Q. I hope you can help. I am writing to you out of pure desperation. I am extremely worried about my 16-year-old nephew who has reached the point where he is out of his depth and is heading for serious trouble. My sister is my nephew’s sole parent and he has attention deficit hyperactivity disorder (ADHD) and has always had behavioural problems.
Despite having a special needs assistant at school and prescribed medication, his behaviour was a constant issue with the school and for his mother. He has major problems with authority of any sort and has no respect for adults.
His mum had a good upbringing and comes from a close family unit. Despite this, she is more likely to attack then take action. Screaming and shouting is her norm as opposed to sitting down to discuss things. We’ve been jumping from one of my sister’s dramas to another for a long time now and it’s just so wearing because she isn’t willing to be proactive, although she is capable.
We do try to give her advice and support and try to point out that she needs to do things for herself but she refuses to analyse the situation and accept her role in being part of the problem as she prefers to blame the rest of the world. Despite us trying to get our sister to take action on the way our nephew has been heading from long before things became so dangerous, we now really feel that his life is in danger from being mixed up with a very bad crowd.
The family has taken our nephew aside on many occasions and tried to get through to him. He is approachable but it does no good. I just know he can be saved and would really appreciate any help or guidance you could give us.
A. When there are serious concerns about a child it can be very difficult as an extended family member whether you are a grandparent, aunt or uncle. You can be really worried about the welfare of your nephew yet you can feel confused about whether to intervene, as you are not the child’s parent.
Also, trying to help another family member is a delicate matter and hard to get right – your good intentions can just as easily be rejected as accepted. Things can be all the more difficult when the problems have been going on for a long time and involve lots of different people and agencies such as school and professional services.
Because of serious concerns and the level of your worries, it is easy to get caught up in cycles of blame and criticism – it is understandable to feel frustrated and angry and to be critical of how your sister might be reacting angrily and making the situation worse.
Your sister and nephew in turn are likely to blame each other and everyone else including the extended family about the situation. However, blame and criticism rarely help and it is important to take a pause and to try to think of a constructive way to become involved. It can be useful to try to understand where your sister is coming from.
Your feelings of worry, powerlessness and frustration are likely to mirror how she feels about her son and the situation she is in. Dealing with a child with ADHD and long-term behavioural problems when you are a single parent would be a great challenge for most people so the more you can be supportive and empathetic the better.
As well as advising your sister, the key is to try to support what she is doing right with her son. When is she effective? When does she get it right with her son? How could you build on this? If she feels supported by you then she might be in a position to listen to you about setting rules or trying to address the behavioural problems.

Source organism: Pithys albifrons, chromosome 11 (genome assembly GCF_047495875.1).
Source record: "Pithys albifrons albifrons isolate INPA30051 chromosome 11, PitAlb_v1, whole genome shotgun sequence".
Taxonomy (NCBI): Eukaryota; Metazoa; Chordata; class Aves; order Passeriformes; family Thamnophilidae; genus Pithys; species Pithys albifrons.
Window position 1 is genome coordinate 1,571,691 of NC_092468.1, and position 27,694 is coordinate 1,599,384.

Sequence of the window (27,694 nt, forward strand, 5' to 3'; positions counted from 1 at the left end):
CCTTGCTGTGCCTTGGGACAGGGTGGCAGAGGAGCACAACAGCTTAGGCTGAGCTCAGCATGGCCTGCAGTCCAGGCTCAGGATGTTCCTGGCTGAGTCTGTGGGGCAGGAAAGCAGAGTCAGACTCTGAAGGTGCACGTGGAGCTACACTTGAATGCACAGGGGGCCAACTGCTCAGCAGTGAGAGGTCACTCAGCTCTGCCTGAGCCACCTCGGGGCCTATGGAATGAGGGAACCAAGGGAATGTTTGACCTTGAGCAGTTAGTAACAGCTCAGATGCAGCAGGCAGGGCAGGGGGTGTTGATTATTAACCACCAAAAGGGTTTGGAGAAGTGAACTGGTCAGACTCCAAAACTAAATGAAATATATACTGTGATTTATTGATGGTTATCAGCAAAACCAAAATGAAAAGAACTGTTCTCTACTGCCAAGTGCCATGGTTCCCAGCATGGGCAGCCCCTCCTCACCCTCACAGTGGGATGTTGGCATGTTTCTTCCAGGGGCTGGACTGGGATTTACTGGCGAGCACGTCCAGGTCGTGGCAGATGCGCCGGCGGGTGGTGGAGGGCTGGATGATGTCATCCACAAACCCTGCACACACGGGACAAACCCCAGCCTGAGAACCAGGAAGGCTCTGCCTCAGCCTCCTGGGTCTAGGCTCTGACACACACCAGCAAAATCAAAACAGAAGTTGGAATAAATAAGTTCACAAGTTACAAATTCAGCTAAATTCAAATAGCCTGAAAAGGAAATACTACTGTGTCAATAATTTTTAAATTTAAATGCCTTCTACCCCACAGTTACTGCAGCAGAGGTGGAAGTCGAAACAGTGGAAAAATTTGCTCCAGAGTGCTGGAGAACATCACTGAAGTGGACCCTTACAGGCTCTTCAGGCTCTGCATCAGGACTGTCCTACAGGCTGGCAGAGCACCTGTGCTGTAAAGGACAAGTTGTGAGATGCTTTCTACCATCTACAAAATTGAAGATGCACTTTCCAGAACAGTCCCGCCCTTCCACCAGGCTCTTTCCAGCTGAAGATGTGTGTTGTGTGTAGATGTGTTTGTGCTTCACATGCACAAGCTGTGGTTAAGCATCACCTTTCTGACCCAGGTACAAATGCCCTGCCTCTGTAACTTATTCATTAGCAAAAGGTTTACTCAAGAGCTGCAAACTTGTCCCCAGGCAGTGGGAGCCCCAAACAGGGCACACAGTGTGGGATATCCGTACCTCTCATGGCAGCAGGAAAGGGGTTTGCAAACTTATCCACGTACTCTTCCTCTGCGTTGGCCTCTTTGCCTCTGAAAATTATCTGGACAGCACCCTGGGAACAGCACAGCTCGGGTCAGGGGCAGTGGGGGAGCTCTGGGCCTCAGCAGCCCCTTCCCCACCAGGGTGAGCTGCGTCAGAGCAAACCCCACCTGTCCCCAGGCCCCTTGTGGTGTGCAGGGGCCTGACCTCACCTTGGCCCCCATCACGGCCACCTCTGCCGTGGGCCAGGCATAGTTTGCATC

Good support is a mixture of emotional support such as being there, listening to your sister, etc, as well as practical help such as maybe being there at flashpoints, accompanying them to a school meeting or other professional appointments if that helped.
In addition, it is important to take a break from talking about the problems all the time, and as a family to try to have other time where you do normal enjoyable things together.
You also might want to look at how you or another family member could be a positive influence directly with your nephew. Rather than just addressing the problems when they arise, it is important to take time to connect with him and work on building a trusting relationship. Simple things like spending time with him such as being there at a weekend or taking him to a sport, etc can help.
The key is to be patient and to open the lines of communication so you can begin to talk the problems through with him and be in a position to positively influence him.
If you feel he is being mixed up with a bad crowd, maybe you can encourage other options with him, whether this is getting involved in other activities or new interests. Practically supporting him by taking him places as well as being there to listen can help too.
While there is a role for rules and consequences, at 16 years of age, any solution must involve his co-operation. If it helps you could consider as an extended family member contacting professional services and joining with your sister and son at appointments – this is something to do with your sister and, ideally, your nephew’s consent.
While of course there is only so much you can do as a concerned aunt, the important thing is not to give up on your sister or your nephew. When one crisis too many comes down the line, it is easy to feel you have had enough and to wash your hands of the situation.
While of course taking a step back at times can be helpful, staying supportively involved in the long term could make a difference. In my clinical experience in dealing with teenagers who have gone off the rails, it is often members of the extended family who can have a pivotal role and make a difference to a teenager’s life in the long term.
The challenge is to remain supportive and constructive, and to do what you can rather than getting taken over by negativity or blame.
Dr. John Sharry, Irish Times, August 2010. John writes in The Irish Times Health+ every Tuesday.